And Apple should strive to become the Internet’s biggest facilitator of whatever it is that will replace television, and ultimately use its market power to bring TV shows into its podcasting network.

From a business perspective, Apple should realize that all kinds of companies are making all kinds of money on recurring audio and video content. Properties like Funny or Die are pioneering a new TV-less form of serialized comedy. They’ve got an app, so they’d dying to be on the Apple platform. Yet where’s the “Between Two Ferns” podcast?

Why should users have to stumble across new episodes by hearing chatter on Facebook, then go do a search on YouTube to find it? Zach Galifianakis fans should be able to simply subscribe to the “Ferns” podcast and have new episodes download automatically.

By offering the content creators a clear, simple, flexible and profitable way to monetize, Apple could essentially create a new business that’s forward-looking (rather than its backward-looking approach to simply selling TV shows and seasons, for example).

In Apple’s view of the world, a TV show shouldn’t be a TV show. It’s should be a podcast.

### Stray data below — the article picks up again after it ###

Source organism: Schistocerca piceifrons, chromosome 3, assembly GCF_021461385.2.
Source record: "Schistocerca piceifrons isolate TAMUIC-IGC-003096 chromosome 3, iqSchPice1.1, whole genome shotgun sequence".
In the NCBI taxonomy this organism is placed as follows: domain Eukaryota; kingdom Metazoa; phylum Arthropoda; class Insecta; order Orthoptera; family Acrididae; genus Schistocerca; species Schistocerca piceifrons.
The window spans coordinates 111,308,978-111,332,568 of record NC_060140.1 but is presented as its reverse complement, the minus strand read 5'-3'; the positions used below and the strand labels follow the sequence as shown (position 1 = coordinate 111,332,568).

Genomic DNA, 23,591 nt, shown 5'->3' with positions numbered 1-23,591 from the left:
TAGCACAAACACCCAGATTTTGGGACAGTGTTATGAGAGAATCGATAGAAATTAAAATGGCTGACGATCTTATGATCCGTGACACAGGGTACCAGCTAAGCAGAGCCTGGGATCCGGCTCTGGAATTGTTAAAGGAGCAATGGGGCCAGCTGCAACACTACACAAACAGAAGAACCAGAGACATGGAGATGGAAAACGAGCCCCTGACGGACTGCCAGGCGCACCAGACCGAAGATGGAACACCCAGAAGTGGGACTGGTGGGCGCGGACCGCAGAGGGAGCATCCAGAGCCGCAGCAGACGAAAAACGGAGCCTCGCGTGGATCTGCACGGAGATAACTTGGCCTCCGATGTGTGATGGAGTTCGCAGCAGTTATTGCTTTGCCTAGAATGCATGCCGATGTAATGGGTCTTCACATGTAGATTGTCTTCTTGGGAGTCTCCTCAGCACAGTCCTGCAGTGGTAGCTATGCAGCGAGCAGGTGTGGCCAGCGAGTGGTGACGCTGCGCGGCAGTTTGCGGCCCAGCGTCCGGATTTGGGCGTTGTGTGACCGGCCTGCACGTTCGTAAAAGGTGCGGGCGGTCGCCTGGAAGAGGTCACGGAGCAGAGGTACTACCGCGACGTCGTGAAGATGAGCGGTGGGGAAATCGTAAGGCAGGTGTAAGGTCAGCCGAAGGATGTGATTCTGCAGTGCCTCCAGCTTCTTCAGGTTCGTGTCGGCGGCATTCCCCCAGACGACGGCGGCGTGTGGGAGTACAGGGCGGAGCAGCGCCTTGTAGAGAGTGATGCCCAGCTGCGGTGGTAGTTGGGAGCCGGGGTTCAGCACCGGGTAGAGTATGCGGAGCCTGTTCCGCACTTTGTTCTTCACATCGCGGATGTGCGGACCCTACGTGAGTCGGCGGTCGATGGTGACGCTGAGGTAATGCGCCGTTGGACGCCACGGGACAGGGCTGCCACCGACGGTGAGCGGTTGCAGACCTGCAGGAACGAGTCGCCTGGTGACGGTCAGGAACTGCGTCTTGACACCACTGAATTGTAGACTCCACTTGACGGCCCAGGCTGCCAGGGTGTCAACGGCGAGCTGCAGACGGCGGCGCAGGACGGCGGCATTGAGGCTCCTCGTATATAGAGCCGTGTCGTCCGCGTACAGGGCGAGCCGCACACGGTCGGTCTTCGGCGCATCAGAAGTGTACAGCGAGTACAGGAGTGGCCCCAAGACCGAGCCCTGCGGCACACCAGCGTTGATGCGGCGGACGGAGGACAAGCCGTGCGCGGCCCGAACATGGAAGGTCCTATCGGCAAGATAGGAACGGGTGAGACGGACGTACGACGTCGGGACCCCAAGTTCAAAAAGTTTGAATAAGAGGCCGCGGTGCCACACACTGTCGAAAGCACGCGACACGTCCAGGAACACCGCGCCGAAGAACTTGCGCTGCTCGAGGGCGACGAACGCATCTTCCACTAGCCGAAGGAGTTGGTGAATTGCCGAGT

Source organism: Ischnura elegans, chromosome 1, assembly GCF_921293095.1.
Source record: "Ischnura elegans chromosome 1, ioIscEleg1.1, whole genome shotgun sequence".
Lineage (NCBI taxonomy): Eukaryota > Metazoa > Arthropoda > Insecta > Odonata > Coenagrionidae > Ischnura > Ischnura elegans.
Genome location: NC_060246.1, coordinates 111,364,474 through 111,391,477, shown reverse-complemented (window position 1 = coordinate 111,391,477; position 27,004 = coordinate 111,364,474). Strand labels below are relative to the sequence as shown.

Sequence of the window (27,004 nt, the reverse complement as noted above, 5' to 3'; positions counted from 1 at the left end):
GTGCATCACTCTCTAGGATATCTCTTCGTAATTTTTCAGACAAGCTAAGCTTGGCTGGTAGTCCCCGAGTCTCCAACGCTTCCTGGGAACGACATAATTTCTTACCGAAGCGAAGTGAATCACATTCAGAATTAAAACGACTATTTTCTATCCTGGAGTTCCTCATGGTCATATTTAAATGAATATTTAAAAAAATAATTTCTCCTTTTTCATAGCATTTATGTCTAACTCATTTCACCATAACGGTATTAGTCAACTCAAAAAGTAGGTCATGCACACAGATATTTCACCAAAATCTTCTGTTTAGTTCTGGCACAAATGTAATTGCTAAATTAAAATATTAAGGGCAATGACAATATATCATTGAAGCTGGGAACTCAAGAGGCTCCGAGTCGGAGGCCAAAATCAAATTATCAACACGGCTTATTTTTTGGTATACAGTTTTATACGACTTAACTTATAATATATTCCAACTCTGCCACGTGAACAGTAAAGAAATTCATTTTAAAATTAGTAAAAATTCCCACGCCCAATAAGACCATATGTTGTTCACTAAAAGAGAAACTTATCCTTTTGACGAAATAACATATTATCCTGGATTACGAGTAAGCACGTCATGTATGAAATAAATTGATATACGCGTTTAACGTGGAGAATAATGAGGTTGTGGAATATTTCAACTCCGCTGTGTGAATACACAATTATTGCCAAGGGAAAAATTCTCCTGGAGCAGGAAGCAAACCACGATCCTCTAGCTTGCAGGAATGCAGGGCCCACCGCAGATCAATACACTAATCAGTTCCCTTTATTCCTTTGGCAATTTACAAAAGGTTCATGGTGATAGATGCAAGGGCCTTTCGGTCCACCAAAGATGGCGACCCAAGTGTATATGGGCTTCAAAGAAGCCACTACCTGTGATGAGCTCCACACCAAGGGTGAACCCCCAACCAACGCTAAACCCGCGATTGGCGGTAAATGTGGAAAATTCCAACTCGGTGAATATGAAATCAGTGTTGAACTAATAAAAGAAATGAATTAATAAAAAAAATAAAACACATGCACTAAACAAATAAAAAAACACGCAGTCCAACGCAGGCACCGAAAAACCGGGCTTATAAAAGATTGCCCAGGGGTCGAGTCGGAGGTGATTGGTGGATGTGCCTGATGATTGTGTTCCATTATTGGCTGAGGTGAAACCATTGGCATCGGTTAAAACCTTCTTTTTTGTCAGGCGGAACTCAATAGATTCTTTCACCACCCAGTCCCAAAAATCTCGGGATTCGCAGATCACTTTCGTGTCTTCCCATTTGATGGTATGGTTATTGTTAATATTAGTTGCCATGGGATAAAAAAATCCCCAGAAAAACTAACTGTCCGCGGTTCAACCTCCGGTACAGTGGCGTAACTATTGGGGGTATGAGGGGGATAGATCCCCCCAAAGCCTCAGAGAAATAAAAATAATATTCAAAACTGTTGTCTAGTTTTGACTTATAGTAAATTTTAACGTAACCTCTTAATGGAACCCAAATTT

And a podcast shouldn’t be considered a file that’s like a song, but un-monetizable. It should be considered a form of content equal to a radio or TV show.

Apple should destroy the culturally constructed and needless boundaries between podcasts, radio shows, TV shows, university lectures, vlogs and all the rest.

The only meaningful distinction is whether it’s audio only, or both audio and video. Any streamable, downloadable, subscribable content is either listened to or watched.

All those other distinctions are simply accidents of media history and now obsolete.

I think Apple is making a huge error by neglecting podcasting.

Rather than sweeping the medium under the rug and buying into the Hollywood fiction that old-school media is superior,

Apple should instead set up a brilliant, flexible model for all content creators to showcase their work, and enable users to live-stream, download, pay for, subscribe to and enjoy any kind of audio or video content regardless of who produced it — from the smallest, one-man podcast to the biggest-budget Hollywood TV series.

And call it podcasting. Because that’s what it is. All of it.


(Picture courtesy of This Week in Tech.)